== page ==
For a formative pre assessment, the teacher will create a presentation using PowerPoint that utilizes the TurningPoint system that allows students to use clicker devices to submit answers to questions on the screen.  The teacher will receive immediate feedback of each student's answers.  In addition, the students will see the results after the polling is complete.  The teacher will have the chance to address each question and explain the correct solution.  Once the pre assessment is complete, the teacher can use the data to determine what content areas need to be covered and what prior knowledge the students have and what they might need more background information in prior to the unit.

Throughout the unit, students will use the InteractMath website to complete lesson checks at the end of each lesson.  In addition to being able to print out their results, the students can also check their answers as they go through each lesson and the site provides feedback if the answer is incorrect.  This is great tool for students because of the feedback portion and for teachers since it is already created and aligns with the content material.  There are a variety of courses that are available on the website, which allows for teachers to differentiate if needed when providing instruction.  Although this site is run by Pearson publishing, the interactive lesson checks can be used with any middle school or high school math class.  The chapters might not align perfectly with other textbooks, but the content is the same across math courses.  A teacher might need to do a little front work finding the lesson that correlates with the lesson they want the students to complete.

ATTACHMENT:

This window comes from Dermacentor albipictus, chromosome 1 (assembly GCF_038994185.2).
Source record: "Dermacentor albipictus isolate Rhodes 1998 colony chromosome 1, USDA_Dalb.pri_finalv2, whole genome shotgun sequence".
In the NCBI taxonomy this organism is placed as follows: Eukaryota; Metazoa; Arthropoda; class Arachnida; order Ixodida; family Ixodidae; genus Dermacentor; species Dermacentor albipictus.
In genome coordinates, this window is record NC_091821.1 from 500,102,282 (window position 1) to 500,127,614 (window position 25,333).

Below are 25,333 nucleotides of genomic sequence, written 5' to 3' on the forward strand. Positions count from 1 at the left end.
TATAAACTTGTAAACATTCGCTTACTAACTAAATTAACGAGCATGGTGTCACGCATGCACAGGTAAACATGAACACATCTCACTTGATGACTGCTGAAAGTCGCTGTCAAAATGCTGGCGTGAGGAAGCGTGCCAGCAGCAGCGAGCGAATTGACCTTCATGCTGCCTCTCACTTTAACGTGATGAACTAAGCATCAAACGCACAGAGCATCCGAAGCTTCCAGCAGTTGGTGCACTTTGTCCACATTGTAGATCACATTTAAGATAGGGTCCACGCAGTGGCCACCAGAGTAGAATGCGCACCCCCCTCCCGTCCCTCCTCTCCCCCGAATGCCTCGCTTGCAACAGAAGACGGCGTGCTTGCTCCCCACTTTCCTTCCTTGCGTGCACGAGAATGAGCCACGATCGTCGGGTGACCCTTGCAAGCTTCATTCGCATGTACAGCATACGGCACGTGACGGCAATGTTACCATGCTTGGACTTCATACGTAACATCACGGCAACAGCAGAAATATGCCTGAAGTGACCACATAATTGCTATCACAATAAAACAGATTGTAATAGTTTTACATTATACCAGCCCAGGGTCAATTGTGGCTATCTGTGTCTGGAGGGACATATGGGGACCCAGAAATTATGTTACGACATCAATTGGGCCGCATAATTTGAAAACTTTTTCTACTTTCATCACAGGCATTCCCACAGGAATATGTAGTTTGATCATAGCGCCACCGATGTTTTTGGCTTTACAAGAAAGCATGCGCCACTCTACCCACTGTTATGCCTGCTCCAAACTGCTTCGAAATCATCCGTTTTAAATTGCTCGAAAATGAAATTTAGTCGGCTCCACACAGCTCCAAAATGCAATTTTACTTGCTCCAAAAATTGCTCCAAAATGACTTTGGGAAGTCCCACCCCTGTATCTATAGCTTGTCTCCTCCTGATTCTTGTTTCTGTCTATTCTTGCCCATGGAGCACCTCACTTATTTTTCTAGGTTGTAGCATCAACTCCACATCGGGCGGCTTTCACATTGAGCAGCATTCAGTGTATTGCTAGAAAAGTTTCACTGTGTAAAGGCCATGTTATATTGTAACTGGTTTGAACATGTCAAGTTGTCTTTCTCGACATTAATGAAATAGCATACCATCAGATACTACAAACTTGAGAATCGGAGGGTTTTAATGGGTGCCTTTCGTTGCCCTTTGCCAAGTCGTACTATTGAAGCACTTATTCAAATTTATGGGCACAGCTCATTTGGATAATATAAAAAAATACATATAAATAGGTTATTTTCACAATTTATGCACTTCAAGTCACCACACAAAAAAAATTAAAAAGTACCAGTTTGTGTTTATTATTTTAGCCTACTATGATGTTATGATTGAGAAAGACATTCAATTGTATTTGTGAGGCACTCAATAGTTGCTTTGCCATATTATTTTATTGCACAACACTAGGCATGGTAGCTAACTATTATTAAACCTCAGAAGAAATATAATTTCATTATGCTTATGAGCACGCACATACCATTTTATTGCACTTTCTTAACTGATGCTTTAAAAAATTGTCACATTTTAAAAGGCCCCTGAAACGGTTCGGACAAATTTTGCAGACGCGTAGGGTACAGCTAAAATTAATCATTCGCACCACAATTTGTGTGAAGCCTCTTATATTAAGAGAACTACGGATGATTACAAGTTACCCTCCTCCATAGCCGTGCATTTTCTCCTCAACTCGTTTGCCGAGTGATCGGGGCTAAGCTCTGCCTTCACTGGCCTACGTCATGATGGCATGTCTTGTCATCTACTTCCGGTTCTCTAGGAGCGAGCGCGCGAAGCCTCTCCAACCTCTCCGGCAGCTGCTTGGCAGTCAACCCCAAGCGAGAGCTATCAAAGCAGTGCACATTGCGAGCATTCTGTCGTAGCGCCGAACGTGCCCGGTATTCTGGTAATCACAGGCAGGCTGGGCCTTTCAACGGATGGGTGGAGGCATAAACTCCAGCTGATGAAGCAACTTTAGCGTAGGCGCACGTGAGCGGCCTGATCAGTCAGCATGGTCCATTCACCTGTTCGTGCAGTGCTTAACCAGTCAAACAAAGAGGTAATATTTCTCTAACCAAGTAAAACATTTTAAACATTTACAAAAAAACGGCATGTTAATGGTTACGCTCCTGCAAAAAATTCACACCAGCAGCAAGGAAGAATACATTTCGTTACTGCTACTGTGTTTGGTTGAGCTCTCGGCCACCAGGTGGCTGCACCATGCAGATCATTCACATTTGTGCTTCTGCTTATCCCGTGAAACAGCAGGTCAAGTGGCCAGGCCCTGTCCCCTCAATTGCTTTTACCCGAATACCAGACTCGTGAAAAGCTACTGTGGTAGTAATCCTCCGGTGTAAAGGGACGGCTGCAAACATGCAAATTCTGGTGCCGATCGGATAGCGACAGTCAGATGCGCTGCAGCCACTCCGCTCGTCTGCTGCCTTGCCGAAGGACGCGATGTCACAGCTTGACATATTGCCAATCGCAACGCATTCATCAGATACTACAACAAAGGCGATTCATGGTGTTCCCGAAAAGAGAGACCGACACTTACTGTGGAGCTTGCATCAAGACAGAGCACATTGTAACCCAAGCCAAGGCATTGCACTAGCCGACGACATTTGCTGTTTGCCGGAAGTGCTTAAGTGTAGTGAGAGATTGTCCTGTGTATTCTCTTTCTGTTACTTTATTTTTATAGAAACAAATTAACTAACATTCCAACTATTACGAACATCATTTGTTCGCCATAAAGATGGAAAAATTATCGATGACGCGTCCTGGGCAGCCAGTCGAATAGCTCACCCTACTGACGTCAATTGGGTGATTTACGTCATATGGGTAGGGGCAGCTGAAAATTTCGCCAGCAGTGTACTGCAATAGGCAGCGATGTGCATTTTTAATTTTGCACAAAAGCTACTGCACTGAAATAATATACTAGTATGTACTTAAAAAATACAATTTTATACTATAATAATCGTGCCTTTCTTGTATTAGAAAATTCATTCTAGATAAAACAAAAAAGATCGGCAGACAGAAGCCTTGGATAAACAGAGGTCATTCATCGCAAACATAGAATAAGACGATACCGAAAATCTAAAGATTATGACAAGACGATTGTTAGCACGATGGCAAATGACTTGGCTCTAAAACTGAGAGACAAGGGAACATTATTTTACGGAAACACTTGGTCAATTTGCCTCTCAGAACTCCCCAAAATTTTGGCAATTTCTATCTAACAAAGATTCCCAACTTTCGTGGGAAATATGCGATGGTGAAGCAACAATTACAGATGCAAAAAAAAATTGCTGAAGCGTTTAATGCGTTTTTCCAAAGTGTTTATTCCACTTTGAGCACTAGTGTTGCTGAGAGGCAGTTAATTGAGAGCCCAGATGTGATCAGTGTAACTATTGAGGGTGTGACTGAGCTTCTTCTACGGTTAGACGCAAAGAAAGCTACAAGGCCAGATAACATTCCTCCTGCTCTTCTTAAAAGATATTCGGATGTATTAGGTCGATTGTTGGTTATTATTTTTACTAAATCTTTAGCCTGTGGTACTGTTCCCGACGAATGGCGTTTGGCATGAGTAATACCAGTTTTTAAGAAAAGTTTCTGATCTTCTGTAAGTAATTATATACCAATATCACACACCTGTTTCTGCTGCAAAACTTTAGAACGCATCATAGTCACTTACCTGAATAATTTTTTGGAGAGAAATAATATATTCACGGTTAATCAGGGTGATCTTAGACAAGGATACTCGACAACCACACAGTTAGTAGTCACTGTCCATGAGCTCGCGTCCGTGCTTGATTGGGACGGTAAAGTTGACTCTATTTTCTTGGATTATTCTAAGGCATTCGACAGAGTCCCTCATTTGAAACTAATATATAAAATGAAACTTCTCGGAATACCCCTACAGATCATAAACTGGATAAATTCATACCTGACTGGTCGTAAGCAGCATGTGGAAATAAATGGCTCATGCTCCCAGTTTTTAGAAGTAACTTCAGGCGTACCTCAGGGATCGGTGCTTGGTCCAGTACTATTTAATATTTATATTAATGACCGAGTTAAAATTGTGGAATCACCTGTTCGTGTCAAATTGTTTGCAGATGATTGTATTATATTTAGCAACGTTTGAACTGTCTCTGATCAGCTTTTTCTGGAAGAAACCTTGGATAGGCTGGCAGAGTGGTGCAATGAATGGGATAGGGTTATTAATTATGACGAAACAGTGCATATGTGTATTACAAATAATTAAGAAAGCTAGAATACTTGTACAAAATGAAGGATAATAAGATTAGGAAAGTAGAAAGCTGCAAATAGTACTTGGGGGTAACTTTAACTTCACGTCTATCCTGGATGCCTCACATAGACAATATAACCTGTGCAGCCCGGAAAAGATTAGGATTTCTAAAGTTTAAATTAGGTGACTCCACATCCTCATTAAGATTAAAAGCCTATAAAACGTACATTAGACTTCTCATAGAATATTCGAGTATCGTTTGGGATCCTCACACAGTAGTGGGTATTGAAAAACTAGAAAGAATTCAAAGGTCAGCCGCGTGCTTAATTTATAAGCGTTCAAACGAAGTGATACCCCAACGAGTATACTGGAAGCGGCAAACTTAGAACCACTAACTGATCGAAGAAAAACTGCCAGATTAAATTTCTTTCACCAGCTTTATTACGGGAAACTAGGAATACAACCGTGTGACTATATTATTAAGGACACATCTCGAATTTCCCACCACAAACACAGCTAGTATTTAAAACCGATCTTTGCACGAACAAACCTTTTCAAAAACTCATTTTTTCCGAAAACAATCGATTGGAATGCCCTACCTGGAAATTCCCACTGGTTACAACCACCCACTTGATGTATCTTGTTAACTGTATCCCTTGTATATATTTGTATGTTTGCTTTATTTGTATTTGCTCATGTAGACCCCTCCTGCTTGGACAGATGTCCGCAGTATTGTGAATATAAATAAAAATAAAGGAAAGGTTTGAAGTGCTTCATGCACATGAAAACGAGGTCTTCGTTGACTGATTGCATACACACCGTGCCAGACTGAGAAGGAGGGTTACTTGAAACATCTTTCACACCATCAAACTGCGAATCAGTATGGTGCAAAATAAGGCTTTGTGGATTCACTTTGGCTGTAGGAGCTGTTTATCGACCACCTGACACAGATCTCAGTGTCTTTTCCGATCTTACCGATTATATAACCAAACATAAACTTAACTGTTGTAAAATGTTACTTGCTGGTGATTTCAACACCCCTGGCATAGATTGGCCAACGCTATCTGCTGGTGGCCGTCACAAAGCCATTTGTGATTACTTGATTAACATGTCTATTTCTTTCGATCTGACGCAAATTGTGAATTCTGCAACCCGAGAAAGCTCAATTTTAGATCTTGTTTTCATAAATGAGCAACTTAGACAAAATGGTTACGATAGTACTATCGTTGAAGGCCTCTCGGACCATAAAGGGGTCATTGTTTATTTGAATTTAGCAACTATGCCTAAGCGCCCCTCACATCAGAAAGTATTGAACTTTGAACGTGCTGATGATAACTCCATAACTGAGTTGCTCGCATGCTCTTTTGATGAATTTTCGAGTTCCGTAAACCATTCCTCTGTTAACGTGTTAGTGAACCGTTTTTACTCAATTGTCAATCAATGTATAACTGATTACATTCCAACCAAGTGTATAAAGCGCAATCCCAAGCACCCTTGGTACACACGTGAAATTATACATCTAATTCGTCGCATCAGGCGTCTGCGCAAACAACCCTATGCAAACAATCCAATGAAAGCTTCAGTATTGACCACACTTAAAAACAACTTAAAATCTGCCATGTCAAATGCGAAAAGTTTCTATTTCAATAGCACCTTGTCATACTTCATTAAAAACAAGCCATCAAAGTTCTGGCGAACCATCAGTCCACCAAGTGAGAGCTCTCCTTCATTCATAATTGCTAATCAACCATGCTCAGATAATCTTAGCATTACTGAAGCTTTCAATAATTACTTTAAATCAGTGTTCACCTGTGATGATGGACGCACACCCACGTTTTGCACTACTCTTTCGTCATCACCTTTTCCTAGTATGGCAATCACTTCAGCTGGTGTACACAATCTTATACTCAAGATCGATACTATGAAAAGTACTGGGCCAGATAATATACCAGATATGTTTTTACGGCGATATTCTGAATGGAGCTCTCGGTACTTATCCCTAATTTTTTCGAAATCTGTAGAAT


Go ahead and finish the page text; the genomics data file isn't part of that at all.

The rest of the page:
As a formative post assessment, the teacher will create an assessment using Socrative.  If a school offers BYOD, the students can use their own personal devices to complete the assessment.  The system also provides the teacher the opportunity to open an assessment after school hours and allows students to complete the assessment at home or outside of school not during school hours.  There is a tutorial that can be found on the Digital Texts and Tools website.  This tutorial will walk teachers through the process of setting up an account and creating assessments.

It was important for me to find formative assessments that would not only engage students, but that would also provide immediate feedback to the students and the teacher.  Since most classrooms may not be equipped with enough devices for all students to use at once, it is important for teachers to keep in mind access and availability to technology.  It was also important for me to find programs that offer immediate data that is collected and displayed for teachers to analyze and use for their instruction.

Saturday, May 17, 2014

EDUC 7726 Assessing Technology and Digital Competency